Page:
Technical and Religious Perspectives on AI Misinformation and Disinformation

26 Pages Posted: 27 Jun 2024

See all articles by David M. Brenner

David M. Brenner

AI & Faith

Yaqub Chaudhary

Independent Researcher

Robert M. Geraci

Manhattan College

Mark Graves

AI & Faith; Fuller Theological Seminary, School of Psychology

Haley Griese

AI & Faith

Elias Kruger

AI & Faith

Yuriko Ryan

AI & Faith

Marcus Schwarting

AI & Faith

Date Written: June 21, 2024

Abstract

Misinformation and disinformation permeate our experience of using and interfacing with modern media. With the advent of social networks beginning in the mid-2000s, convincing false statements and misrepresentations can spread rapidly across vast and diverse networks of individuals. Alongside the rise of social networks, modern artificial intelligence (AI) techniques have undergone tremendous improvements at emulating language, speech, images and video. The confluence of these forces has enabled individuals with little technical expertise to successfully craft and spread high-quality disinformation. Generative AI models have made it increasingly difficult to separate truth from fiction when consuming media.

For many, religious ethics offer a reliable framework for seeking truth. While different religious traditions may operate under vastly different assumptions, each offers important insights and guidance for responding to an AI-driven misinformation epidemic. Engagement with religion is particularly important in cases when religious beliefs and practices can affect the spread of misinformation and can be utilized by those creating disinformation. In this work, we provide a technical overview and history of AI-driven mis- and disinformation, then consider Catholic, Islamic, Jewish, and Protestant religious ethical perspectives.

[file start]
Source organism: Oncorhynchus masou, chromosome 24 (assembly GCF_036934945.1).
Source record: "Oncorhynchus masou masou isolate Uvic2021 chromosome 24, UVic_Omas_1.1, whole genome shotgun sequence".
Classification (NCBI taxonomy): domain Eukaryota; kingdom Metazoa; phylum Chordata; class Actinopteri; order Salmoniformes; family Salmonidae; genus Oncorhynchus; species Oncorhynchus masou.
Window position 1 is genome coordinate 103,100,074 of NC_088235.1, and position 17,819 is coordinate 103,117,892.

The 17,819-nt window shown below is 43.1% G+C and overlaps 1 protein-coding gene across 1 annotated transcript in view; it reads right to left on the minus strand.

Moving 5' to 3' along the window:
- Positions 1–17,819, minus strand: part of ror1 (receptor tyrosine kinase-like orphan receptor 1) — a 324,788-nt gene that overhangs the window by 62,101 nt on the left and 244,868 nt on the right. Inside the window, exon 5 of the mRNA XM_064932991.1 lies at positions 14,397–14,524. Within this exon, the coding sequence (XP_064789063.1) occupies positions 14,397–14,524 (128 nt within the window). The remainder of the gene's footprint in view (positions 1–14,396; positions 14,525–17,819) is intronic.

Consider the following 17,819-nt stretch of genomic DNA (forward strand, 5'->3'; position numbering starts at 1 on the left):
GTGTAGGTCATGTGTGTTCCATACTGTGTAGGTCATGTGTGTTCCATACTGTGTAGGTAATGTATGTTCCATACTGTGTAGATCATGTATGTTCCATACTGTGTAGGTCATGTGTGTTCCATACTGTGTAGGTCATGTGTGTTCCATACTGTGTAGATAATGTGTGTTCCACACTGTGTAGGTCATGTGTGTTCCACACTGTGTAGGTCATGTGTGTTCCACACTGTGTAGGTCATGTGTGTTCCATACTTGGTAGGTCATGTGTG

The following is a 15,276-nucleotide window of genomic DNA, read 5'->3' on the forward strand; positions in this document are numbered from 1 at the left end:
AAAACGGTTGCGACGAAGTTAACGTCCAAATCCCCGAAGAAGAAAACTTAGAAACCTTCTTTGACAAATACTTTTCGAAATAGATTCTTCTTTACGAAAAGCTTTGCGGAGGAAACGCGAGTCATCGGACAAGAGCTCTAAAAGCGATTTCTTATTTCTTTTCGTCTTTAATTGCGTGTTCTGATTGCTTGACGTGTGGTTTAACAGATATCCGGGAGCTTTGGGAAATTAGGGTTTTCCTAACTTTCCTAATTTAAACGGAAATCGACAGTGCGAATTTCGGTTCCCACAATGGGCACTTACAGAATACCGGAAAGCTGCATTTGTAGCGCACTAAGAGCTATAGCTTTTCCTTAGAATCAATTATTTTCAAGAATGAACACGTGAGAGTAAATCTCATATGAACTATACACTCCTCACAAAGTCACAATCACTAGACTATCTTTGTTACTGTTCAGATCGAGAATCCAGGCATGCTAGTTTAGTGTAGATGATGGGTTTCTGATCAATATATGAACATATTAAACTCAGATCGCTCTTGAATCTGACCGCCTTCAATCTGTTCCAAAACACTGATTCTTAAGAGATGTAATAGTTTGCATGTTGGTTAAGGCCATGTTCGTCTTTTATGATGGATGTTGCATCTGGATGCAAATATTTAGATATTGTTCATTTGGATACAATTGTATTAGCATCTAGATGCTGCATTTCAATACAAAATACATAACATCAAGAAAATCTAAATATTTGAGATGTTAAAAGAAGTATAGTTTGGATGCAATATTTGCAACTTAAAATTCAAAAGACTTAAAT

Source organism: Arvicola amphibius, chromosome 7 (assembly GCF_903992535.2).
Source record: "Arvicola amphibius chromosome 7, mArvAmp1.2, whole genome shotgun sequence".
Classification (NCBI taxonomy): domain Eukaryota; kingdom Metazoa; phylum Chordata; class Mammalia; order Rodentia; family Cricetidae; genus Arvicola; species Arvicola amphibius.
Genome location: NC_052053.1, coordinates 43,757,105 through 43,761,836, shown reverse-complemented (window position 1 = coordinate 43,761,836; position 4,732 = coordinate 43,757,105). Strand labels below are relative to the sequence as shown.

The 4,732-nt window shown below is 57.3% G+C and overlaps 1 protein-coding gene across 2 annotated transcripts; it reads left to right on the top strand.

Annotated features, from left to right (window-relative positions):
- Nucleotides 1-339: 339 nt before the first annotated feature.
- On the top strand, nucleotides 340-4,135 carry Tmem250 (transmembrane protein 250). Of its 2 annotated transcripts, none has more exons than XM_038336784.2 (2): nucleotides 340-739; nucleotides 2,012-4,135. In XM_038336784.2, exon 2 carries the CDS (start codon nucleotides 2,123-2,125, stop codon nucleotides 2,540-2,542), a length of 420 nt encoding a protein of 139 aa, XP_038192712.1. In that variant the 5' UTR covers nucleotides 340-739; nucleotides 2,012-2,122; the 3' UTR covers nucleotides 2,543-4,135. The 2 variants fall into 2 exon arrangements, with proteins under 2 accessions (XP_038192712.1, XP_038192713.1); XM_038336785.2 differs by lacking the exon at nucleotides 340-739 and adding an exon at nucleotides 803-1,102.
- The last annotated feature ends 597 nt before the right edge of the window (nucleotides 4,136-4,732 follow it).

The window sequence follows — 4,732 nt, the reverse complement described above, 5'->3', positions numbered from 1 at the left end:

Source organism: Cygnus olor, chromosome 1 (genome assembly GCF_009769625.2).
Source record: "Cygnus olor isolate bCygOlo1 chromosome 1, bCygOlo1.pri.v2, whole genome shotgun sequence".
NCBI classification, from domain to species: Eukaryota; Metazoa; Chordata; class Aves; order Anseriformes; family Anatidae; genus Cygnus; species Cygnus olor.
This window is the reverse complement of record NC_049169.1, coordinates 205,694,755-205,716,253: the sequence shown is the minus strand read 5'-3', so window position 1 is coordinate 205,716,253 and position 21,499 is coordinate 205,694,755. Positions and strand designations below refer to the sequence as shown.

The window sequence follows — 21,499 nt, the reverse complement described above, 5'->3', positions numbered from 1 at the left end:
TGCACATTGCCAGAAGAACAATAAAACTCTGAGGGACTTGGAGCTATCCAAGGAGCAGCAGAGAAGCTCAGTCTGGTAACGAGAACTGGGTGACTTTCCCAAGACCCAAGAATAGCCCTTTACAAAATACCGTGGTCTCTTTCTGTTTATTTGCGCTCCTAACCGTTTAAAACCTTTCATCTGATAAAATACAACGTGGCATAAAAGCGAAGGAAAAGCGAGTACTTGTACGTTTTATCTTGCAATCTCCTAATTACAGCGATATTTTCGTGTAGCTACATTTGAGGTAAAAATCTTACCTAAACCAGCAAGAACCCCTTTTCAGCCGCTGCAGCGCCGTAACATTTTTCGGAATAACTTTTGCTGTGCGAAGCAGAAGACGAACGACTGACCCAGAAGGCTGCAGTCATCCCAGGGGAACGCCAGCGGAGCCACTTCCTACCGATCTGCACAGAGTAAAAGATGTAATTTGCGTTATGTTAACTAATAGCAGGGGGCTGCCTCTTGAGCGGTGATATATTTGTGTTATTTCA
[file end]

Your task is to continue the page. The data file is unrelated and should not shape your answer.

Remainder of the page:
Keywords: Artificial Intelligence, Religious Ethics, Disinformation, Misinformation, AI Ethics

JEL Classification: Z12, Z18

Suggested Citation

Brenner, David and Chaudhary, Yaqub and Geraci, Robert and Graves, Mark and Griese, Haley and Kruger, Elias and Ryan, Yuriko and Schwarting, Marcus, Technical and Religious Perspectives on AI Misinformation and Disinformation (June 21, 2024). Available at SSRN: https://ssrn.com/abstract=4360413 or http://dx.doi.org/10.2139/ssrn.4360413

David Brenner

AI & Faith

Seattle, WA
United States

Yaqub Chaudhary

Independent Researcher ( email )

Robert Geraci

Manhattan College ( email )

Manhattan College Parkway
Riverdale, NY 10471
United States

Mark Graves

AI & Faith ( email )

Seattle, WA
United States

Fuller Theological Seminary, School of Psychology ( email )

135 North Oakland Avenue
Pasadena, CA 91182
United States

Haley Griese

AI & Faith ( email )

Seattle, WA
United States

Elias Kruger

AI & Faith ( email )

Seattle, WA
United States

Yuriko Ryan

AI & Faith ( email )

Seattle, WA
United States

Marcus Schwarting (Contact Author)

AI & Faith

Seattle, WA

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